Medicare costs set to rise in 2013

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(MoneyWatch) The federal Centers for Medicare & Medicaid Services recently announced modest increases in 2013 premiums and deductibles for Medicare, as follows:

- The monthly Medicare Part B premium for most retirees will increase by 5 percent, from $99.90 in 2012 to $104.90 in 2013. This premium is required if you want to receive Part B coverage, which pays for physicians and other outpatient services. Retirees with high incomes (adjusted gross incomes of $85,000 for single taxpayers, $170,000 for married filing jointly) pay higher premiums. The good news is that the 2013 Medicare Part B premium is lower than the projected rate of $109 per month for 2013 and even lower than the 2011 premium for new retirees, which dropped from $115.40 in 2011 to $99.90 in 2012. (Note: The $5 increase in the Medicare Part B premium eats up a small portion of the modest 2013 Social Security cost of living adjustment of 1.7 percent, which will average out to about $21 per month.)

- The Medicare Part B annual deductible will increase by 5 percent, from $140 in 2012 to $147 in 2013.

- Deductibles for Part A hospital insurance will increase by 2.4 percent. For each 60-day stay in the hospital, the deductible will increase from $1,156 currently to $1,184 in 2013. For each day someone stays in the hospital after 60 days, the deductible will increase from $289 to $296 in 2013.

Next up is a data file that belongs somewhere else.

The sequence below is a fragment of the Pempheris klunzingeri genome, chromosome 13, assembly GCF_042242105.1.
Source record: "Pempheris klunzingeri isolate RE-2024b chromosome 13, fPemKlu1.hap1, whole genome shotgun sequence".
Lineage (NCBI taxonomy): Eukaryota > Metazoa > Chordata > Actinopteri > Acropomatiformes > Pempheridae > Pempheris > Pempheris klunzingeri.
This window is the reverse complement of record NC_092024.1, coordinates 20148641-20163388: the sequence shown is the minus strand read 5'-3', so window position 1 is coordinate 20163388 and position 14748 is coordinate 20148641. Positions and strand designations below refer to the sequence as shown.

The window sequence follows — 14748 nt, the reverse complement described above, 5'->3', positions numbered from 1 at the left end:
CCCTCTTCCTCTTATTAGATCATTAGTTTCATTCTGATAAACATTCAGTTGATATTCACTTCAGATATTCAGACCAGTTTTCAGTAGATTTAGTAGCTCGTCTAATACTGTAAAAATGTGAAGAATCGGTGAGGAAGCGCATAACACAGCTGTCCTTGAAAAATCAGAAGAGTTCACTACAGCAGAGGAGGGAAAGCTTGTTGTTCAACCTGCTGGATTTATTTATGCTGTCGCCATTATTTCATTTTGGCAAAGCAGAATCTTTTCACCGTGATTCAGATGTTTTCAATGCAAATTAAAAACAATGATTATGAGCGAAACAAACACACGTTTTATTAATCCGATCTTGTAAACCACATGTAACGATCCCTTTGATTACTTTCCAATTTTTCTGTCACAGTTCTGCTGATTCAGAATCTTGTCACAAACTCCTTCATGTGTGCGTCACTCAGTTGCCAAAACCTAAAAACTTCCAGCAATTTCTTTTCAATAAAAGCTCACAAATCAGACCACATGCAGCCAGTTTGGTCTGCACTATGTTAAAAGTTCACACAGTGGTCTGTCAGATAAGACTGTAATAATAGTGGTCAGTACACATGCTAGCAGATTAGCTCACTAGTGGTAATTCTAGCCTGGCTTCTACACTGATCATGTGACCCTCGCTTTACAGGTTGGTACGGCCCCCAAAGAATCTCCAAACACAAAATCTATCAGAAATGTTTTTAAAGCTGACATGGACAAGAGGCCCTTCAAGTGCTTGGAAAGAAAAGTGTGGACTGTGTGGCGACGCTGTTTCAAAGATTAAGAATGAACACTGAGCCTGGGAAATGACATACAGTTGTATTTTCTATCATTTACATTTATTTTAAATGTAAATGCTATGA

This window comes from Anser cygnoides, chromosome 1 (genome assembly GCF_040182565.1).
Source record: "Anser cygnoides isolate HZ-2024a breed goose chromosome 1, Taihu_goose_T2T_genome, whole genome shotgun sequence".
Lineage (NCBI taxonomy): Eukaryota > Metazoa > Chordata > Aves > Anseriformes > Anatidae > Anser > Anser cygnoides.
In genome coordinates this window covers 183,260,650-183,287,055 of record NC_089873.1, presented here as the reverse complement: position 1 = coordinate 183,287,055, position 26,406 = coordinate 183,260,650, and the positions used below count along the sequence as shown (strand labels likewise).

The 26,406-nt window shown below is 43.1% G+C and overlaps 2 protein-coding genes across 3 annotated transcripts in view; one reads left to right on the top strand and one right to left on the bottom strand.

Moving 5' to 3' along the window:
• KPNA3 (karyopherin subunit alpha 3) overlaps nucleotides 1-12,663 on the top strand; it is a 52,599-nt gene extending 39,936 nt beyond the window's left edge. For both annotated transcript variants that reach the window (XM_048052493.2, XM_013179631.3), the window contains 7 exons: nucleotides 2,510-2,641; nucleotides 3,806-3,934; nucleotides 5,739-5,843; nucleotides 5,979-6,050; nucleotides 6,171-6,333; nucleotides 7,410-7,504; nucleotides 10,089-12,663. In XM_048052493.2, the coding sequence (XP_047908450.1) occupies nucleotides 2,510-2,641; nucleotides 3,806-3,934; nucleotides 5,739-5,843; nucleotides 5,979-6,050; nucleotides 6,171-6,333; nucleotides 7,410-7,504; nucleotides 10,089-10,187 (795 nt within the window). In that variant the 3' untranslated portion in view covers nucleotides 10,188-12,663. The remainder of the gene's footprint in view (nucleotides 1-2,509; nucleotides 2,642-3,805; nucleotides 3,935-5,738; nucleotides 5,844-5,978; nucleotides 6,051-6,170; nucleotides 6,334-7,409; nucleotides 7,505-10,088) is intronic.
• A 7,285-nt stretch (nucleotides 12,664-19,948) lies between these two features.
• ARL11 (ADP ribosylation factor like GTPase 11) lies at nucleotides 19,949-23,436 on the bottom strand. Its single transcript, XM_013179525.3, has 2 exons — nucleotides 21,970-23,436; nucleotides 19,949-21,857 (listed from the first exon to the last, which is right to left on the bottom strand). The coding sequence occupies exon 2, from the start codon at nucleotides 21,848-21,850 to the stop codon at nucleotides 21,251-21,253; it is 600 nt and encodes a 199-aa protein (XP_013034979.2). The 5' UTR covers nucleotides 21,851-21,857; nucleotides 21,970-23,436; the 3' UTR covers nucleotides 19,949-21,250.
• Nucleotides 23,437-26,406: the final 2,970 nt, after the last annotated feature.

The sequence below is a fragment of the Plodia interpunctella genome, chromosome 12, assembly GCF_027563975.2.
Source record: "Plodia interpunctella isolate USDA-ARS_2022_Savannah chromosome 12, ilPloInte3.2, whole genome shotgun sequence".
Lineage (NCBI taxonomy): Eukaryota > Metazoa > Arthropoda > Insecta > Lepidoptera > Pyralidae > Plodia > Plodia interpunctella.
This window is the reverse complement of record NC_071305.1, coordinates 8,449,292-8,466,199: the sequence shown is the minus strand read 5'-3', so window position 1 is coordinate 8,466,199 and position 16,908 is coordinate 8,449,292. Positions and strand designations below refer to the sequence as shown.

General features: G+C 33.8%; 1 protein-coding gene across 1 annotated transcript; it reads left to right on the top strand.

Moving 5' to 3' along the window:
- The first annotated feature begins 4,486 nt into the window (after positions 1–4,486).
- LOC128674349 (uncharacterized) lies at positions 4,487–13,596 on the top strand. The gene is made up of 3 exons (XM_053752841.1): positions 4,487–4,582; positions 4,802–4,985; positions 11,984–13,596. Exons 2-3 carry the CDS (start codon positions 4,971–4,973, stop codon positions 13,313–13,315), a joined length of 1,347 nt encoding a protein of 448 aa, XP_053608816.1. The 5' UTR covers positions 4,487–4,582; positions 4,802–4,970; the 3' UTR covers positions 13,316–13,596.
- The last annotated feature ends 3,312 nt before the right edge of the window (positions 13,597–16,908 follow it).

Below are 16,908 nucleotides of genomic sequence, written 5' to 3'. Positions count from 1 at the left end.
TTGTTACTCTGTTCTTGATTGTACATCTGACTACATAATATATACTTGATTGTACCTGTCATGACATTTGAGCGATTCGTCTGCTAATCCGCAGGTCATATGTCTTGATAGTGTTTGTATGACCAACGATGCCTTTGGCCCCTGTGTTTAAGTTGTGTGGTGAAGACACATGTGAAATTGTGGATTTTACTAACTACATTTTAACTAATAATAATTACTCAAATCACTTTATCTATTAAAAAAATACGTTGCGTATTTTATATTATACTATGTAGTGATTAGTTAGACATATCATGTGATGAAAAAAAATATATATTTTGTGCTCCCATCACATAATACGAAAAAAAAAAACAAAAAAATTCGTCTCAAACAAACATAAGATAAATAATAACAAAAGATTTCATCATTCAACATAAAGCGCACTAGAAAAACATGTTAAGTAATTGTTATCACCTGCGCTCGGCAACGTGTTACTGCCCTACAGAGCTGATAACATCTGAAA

- No premium is charged for Medicare Part A coverage for hospital and in-patient services for workers and their families who paid into Medicare for at least 10 years. If you didn't pay into Medicare for 10 years, you can purchase Medicare Part A coverage for a monthly premium; this premium will actually decrease from its current rate of $451 per month to $441 per month in 2013.

The cost of premiums for Medicare Part C (Medicare Advantage plans) and Part D (prescription drugs) is set based on charges applied by the insurance companies that sponsor these plans and on the plans' specific features. 

The changes in Medicare's premiums and deductibles result from anticipated changes in the costs of the different in-patient and out-patient coverages. The modest increases in deductibles and copayments indicate that cost-control measures adopted by Medicare in recent years are working.

Look for even more changes that will help rein in costs, since Medicare is on the table during the "fiscal cliff"budget talks.

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    Steve Vernon helped large employers design and manage their retirement programs for more than 35 years as a consulting actuary. Now he's a research scholar for the Stanford Center on Longevity, where he helps collect, direct and disseminate research that will improve the financial security of seniors. He's also president of Rest-of-Life Communications, delivers retirement planning workshops and authored Money for Life: Turn Your IRA and 401(k) Into a Lifetime Retirement Paycheck and Recession-Proof Your Retirement Years.

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